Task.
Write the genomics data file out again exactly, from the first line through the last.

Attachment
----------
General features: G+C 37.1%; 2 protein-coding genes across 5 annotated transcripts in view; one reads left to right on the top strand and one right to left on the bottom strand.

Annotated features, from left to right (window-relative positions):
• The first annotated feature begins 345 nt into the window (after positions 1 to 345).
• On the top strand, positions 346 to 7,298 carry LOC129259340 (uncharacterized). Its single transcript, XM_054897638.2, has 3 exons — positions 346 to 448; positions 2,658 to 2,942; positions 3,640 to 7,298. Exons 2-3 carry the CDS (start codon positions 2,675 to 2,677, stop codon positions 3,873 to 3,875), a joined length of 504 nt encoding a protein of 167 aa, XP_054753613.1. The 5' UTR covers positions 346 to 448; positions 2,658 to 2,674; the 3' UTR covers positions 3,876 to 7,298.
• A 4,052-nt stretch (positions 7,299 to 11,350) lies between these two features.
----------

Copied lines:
General features: G+C 37.1%; 2 protein-coding genes across 5 annotated transcripts in view; one reads left to right on the top strand and one right to left on the bottom strand.

Annotated features, from left to right (window-relative positions):
• The first annotated feature begins 345 nt into the window (after positions 1 to 345).
• On the top strand, positions 346 to 7,298 carry LOC129259340 (uncharacterized). Its single transcript, XM_054897638.2, has 3 exons — positions 346 to 448; positions 2,658 to 2,942; positions 3,640 to 7,298. Exons 2-3 carry the CDS (start codon positions 2,675 to 2,677, stop codon positions 3,873 to 3,875), a joined length of 504 nt encoding a protein of 167 aa, XP_054753613.1. The 5' UTR covers positions 346 to 448; positions 2,658 to 2,674; the 3' UTR covers positions 3,876 to 7,298.
• A 4,052-nt stretch (positions 7,299 to 11,350) lies between these two features.